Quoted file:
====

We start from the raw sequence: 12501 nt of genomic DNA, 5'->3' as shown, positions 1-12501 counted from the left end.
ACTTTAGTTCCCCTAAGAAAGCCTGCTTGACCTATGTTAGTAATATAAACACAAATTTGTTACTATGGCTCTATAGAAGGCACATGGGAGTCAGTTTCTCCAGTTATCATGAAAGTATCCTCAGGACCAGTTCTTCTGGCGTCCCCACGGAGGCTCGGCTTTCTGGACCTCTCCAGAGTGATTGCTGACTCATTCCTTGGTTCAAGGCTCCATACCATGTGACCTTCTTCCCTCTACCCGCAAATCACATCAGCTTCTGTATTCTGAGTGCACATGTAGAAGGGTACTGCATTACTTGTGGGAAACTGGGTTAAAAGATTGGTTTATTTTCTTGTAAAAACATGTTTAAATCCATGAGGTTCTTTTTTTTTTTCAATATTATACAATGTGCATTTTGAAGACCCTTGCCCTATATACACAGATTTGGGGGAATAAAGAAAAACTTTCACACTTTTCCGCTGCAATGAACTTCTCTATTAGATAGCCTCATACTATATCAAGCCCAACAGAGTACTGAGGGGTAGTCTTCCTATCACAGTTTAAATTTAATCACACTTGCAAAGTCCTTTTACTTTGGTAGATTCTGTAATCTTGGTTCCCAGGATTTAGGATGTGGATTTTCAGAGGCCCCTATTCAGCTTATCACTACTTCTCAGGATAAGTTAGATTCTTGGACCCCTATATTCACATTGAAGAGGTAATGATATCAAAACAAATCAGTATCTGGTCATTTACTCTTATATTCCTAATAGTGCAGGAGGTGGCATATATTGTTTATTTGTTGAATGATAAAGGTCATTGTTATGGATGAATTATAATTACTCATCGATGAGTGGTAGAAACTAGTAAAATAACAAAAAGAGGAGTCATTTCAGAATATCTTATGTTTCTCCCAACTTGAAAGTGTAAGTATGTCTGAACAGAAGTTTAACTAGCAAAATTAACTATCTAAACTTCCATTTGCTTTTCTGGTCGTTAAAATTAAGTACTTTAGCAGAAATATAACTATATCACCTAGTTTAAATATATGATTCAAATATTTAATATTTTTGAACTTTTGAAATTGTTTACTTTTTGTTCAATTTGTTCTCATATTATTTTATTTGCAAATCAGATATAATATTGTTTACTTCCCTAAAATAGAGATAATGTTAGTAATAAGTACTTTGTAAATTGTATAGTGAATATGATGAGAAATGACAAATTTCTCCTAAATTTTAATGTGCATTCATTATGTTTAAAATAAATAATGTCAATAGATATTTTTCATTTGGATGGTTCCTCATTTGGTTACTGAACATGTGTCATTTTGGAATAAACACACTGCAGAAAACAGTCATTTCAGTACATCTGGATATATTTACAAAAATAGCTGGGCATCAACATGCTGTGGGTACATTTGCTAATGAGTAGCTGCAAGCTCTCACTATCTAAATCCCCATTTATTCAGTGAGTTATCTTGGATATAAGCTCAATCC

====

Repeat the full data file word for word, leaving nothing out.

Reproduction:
We start from the raw sequence: 12501 nt of genomic DNA, 5'->3' as shown, positions 1-12501 counted from the left end.
ACTTTAGTTCCCCTAAGAAAGCCTGCTTGACCTATGTTAGTAATATAAACACAAATTTGTTACTATGGCTCTATAGAAGGCACATGGGAGTCAGTTTCTCCAGTTATCATGAAAGTATCCTCAGGACCAGTTCTTCTGGCGTCCCCACGGAGGCTCGGCTTTCTGGACCTCTCCAGAGTGATTGCTGACTCATTCCTTGGTTCAAGGCTCCATACCATGTGACCTTCTTCCCTCTACCCGCAAATCACATCAGCTTCTGTATTCTGAGTGCACATGTAGAAGGGTACTGCATTACTTGTGGGAAACTGGGTTAAAAGATTGGTTTATTTTCTTGTAAAAACATGTTTAAATCCATGAGGTTCTTTTTTTTTTTCAATATTATACAATGTGCATTTTGAAGACCCTTGCCCTATATACACAGATTTGGGGGAATAAAGAAAAACTTTCACACTTTTCCGCTGCAATGAACTTCTCTATTAGATAGCCTCATACTATATCAAGCCCAACAGAGTACTGAGGGGTAGTCTTCCTATCACAGTTTAAATTTAATCACACTTGCAAAGTCCTTTTACTTTGGTAGATTCTGTAATCTTGGTTCCCAGGATTTAGGATGTGGATTTTCAGAGGCCCCTATTCAGCTTATCACTACTTCTCAGGATAAGTTAGATTCTTGGACCCCTATATTCACATTGAAGAGGTAATGATATCAAAACAAATCAGTATCTGGTCATTTACTCTTATATTCCTAATAGTGCAGGAGGTGGCATATATTGTTTATTTGTTGAATGATAAAGGTCATTGTTATGGATGAATTATAATTACTCATCGATGAGTGGTAGAAACTAGTAAAATAACAAAAAGAGGAGTCATTTCAGAATATCTTATGTTTCTCCCAACTTGAAAGTGTAAGTATGTCTGAACAGAAGTTTAACTAGCAAAATTAACTATCTAAACTTCCATTTGCTTTTCTGGTCGTTAAAATTAAGTACTTTAGCAGAAATATAACTATATCACCTAGTTTAAATATATGATTCAAATATTTAATATTTTTGAACTTTTGAAATTGTTTACTTTTTGTTCAATTTGTTCTCATATTATTTTATTTGCAAATCAGATATAATATTGTTTACTTCCCTAAAATAGAGATAATGTTAGTAATAAGTACTTTGTAAATTGTATAGTGAATATGATGAGAAATGACAAATTTCTCCTAAATTTTAATGTGCATTCATTATGTTTAAAATAAATAATGTCAATAGATATTTTTCATTTGGATGGTTCCTCATTTGGTTACTGAACATGTGTCATTTTGGAATAAACACACTGCAGAAAACAGTCATTTCAGTACATCTGGATATATTTACAAAAATAGCTGGGCATCAACATGCTGTGGGTACATTTGCTAATGAGTAGCTGCAAGCTCTCACTATCTAAATCCCCATTTATTCAGTGAGTTATCTTGGATATAAGCTCAATCC